By contrast, Wilkes voiced her unwavering support for impeaching the president. “It’s always been necessary but I think now more than ever,” she told The Intercept after Hoyer’s initial statement. “We can’t risk Trump running in the next election. He simply needs to be stopped and I don’t understand why Democratic leadership is denying this.”
Wilkes’s campaign is just getting off the ground, backed so far by volunteers, including a group of students at the University of Maryland, College Park. She’s planning a kickoff event for the end of May.
She admits that she hasn’t really figured out yet how much money she’ll need to be competitive, but insists that she’s not worrying about that right now, and doesn’t have a set overall fundraising goal. Her first benchmark is to raise $25,000 by the end of the month.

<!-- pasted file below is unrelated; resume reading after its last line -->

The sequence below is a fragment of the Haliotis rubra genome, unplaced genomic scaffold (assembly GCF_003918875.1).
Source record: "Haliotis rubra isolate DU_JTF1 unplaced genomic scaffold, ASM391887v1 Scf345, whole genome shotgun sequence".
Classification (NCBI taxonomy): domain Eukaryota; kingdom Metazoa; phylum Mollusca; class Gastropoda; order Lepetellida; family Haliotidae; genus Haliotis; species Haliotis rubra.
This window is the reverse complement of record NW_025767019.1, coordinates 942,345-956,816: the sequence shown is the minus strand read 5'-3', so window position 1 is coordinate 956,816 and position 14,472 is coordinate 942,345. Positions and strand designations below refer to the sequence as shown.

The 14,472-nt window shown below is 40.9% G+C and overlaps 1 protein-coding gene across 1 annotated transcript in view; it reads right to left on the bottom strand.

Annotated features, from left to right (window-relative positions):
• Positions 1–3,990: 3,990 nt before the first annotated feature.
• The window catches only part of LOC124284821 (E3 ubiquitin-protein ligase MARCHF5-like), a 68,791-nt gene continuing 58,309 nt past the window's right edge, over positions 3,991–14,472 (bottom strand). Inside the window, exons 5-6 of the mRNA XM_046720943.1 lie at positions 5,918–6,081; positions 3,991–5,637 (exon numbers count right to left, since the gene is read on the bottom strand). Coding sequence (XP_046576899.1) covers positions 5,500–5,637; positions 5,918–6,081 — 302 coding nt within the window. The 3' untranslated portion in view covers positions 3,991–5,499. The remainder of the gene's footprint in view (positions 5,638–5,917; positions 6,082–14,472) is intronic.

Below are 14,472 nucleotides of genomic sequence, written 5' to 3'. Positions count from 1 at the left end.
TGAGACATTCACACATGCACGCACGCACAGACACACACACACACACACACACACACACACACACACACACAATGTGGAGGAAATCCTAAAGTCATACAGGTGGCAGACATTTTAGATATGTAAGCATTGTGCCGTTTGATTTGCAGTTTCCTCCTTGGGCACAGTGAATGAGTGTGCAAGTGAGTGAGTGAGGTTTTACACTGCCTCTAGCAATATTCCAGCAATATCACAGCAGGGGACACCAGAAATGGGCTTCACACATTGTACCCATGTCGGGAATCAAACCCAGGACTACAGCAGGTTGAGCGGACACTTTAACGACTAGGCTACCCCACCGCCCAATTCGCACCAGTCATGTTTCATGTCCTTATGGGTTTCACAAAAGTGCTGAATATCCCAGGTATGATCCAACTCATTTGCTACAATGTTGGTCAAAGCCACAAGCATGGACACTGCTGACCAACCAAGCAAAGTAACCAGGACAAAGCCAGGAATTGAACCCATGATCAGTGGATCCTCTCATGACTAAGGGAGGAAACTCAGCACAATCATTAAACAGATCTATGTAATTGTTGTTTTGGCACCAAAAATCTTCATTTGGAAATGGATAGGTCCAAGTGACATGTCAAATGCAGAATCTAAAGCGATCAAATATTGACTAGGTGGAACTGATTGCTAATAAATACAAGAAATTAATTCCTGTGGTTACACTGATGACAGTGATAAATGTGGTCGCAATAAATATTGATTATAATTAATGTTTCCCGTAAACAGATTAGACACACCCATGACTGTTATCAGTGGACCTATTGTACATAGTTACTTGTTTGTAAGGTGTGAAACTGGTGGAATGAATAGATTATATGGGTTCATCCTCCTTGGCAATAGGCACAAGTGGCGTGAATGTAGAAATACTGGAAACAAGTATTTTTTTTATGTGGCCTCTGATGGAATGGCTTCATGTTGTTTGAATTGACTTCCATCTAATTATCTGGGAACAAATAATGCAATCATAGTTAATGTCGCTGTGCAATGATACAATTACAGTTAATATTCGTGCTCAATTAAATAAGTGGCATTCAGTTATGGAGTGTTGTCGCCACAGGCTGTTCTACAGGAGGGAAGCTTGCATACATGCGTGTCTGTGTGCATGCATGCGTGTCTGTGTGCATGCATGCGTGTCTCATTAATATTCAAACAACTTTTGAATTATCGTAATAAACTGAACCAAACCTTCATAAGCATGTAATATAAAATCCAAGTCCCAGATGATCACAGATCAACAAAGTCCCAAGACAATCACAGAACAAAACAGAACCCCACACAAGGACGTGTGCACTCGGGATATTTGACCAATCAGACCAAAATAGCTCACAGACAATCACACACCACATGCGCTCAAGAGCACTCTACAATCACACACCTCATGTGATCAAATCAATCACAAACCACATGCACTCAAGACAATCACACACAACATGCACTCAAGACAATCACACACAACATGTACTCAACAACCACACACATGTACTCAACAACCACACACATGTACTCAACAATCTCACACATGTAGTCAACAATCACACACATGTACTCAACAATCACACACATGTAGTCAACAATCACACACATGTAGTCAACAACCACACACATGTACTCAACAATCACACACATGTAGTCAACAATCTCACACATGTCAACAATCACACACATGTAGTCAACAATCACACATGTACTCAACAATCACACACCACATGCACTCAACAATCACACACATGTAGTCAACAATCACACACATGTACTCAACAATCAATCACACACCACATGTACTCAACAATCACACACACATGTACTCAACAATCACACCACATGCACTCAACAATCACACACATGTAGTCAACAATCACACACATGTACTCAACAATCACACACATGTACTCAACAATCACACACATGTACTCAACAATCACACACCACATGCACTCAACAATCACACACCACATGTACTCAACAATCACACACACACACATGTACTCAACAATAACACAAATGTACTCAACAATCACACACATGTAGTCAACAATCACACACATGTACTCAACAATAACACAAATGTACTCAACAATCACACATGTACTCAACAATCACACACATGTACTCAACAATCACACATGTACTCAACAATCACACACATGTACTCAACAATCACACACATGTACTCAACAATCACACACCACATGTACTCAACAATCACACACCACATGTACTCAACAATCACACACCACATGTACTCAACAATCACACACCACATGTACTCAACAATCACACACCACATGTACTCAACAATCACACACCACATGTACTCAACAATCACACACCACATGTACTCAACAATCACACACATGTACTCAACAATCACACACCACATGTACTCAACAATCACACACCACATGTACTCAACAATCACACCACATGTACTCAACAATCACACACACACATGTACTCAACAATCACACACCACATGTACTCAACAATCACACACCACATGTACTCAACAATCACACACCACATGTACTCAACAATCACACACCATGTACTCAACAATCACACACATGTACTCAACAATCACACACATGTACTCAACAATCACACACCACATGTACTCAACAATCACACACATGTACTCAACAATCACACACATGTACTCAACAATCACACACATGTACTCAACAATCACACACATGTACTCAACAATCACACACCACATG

Hoyer has not faced a serious primary challenger in years, and, in that sense, Wilkes is entering into unknown political territory. In 2018, Hoyer won his election with 70 percent of the vote and won his primary contest against Dennis Fritz, a U.S. Air Force veteran, with 84 percent of the vote. Fritz raised less than $5,000 and had “no campaign platform” because “the platform is of the people.” He had previously run for Congress in 2014 as an independent write-in candidate.
Wilkes’s challenge could become more potent if she gets the support of local and national groups, which would work to help elevate her profile and reach new voters. She said she’s had conversations with Justice Democrats, the group that backed Ocasio-Cortez and Pressley, but is not officially associated with them. Evan Weber, the political director at the Sunrise Movement, the youth-led group that helped put the Green New Deal on the map, recently reached out as well.